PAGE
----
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UNITED NATIONS (Reuters) - A group of 500 businesses and nonprofit executives on Tuesday urged global governments to take action on climate change, saying failure to do so would result in catastrophe for the planet and global markets.
"If there is no global agreement then we will lose valuable time and opportunity to ... mitigate the potential disastrous consequences of climate change," Zhengrong Shi, the chairman and CEO of Suntech Power Holdings Co Ltd, China's top maker of solar power panels, told reporters.
The U.N. Leadership Forum on Climate Change discussed ways to help deal with the worst consequences of global warming as part of a top-level U.N. meeting on the issue held on Tuesday.
U.S. power utility Duke Energy and oil majors BP and Royal Dutch Shell Plc were also participants in the group.
World leaders including U.S. President Barack Obama and Chinese President Hu Jintao tried to speed up U.N. climate talks at the one-day summit, but proposals did little to break a deadlock on how to share burdens of action on climate change.
Some 190 countries will try to hammer out a new pact on climate change in Copenhagen in December to replace the Kyoto Protocol.
"Failure to find agreement would result in trade tensions and competitive distortions that not only threaten the foundations of our global economy, but also any future advances in sustainable economic and social development," the group said in a release.
The business leaders said a governmental framework on climate change would boost investments in projects to cut emissions, such as wind and solar farms, and in ways for countries to adapt to heat waves and rising seas.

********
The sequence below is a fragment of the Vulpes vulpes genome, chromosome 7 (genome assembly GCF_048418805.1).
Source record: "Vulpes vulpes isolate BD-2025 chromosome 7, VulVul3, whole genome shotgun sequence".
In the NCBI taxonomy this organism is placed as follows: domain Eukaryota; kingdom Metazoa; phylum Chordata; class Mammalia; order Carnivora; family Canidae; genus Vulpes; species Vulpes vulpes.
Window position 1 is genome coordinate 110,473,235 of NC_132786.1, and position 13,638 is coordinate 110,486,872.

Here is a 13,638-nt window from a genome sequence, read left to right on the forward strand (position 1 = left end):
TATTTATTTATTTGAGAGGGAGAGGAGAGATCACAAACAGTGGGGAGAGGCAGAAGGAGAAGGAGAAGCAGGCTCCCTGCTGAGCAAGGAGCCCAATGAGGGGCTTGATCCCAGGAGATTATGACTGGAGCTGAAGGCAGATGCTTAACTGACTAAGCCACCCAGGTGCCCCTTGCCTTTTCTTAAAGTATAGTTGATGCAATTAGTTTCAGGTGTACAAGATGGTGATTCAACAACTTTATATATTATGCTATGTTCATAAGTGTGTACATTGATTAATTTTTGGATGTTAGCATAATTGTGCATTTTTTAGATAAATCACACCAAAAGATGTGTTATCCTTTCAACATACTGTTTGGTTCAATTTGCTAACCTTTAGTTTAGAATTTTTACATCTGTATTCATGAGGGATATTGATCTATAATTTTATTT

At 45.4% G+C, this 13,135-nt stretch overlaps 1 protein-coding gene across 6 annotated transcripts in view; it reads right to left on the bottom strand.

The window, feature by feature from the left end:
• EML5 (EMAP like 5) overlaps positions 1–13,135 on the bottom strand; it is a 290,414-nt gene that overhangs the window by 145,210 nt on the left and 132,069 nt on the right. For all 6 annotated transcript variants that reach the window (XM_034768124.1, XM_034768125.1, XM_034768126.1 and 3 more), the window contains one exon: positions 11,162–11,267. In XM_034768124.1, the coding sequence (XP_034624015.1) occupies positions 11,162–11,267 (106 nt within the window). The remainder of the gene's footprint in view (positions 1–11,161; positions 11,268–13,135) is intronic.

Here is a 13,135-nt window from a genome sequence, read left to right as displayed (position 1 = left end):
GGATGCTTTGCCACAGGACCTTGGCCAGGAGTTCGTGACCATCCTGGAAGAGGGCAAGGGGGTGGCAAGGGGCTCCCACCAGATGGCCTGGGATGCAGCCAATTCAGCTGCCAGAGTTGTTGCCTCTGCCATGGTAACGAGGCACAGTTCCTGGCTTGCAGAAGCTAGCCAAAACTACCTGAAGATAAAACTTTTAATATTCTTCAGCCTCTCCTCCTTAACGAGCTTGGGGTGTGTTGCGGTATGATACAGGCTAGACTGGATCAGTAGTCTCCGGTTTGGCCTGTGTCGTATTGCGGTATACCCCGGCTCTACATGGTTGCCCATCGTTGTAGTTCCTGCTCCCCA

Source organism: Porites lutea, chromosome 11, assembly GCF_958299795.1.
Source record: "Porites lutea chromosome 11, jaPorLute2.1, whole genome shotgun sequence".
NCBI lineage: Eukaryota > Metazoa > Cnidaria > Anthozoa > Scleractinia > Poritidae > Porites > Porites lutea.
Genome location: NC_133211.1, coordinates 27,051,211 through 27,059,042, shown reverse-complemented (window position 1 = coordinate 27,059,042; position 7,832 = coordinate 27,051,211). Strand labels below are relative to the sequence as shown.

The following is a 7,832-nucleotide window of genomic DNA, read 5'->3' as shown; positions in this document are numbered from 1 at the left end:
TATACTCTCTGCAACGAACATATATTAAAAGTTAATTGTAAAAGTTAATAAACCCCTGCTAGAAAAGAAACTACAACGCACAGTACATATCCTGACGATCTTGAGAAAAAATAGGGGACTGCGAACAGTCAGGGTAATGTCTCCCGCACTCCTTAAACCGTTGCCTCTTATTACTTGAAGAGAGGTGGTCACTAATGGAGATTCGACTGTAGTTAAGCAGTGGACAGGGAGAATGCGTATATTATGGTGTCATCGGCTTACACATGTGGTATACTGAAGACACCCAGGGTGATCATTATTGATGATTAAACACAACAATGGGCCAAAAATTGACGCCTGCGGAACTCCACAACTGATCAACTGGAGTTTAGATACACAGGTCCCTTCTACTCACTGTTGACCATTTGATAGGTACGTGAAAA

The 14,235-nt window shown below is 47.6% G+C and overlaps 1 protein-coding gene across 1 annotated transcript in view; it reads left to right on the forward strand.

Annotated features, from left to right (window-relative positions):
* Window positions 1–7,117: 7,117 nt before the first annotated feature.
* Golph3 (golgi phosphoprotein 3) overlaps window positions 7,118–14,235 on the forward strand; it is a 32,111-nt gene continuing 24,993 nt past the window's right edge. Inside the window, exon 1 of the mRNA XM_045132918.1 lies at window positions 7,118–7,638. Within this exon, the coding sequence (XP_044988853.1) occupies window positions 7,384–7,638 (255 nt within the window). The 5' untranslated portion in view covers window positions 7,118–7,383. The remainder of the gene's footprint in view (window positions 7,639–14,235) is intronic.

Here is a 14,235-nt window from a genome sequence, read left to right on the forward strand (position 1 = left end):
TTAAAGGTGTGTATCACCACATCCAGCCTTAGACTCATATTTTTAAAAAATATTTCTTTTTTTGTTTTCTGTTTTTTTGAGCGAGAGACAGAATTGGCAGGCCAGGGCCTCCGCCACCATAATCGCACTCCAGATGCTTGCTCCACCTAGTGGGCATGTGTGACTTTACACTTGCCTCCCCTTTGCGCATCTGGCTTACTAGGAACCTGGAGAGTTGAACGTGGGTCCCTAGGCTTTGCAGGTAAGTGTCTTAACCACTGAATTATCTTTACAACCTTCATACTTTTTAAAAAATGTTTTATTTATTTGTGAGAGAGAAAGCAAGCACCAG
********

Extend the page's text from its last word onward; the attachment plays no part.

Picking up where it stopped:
Some companies have been criticized for participating in agreements seeking to push governments to take action on climate while taking only small steps of their own.
Barbara Krumsiek, the president and CEO of Calvert Investments, which offers mutual funds that invest in socially responsible companies, defended broad business agreements on climate. She said excluding companies from the debate would remove "a robust business presence" that helps contribute to finding solutions to global warming.
Robert Orr, an aide to U.N. Secretary General Ban Ki-Moon, said businesses are an integral component in the fight against global warming.
"Just like we need all governments to be part of the solution to climate change, we also need the collective private sector around the world," he said.
Orr said 40 percent of the companies in the leadership forum had logged their climate actions on the Carbon Disclosure Project, which asks the world's biggest companies to publicly list their risks on climate change.
Additional reporting by Haitham Haddadin; Editing by Christian Wiessner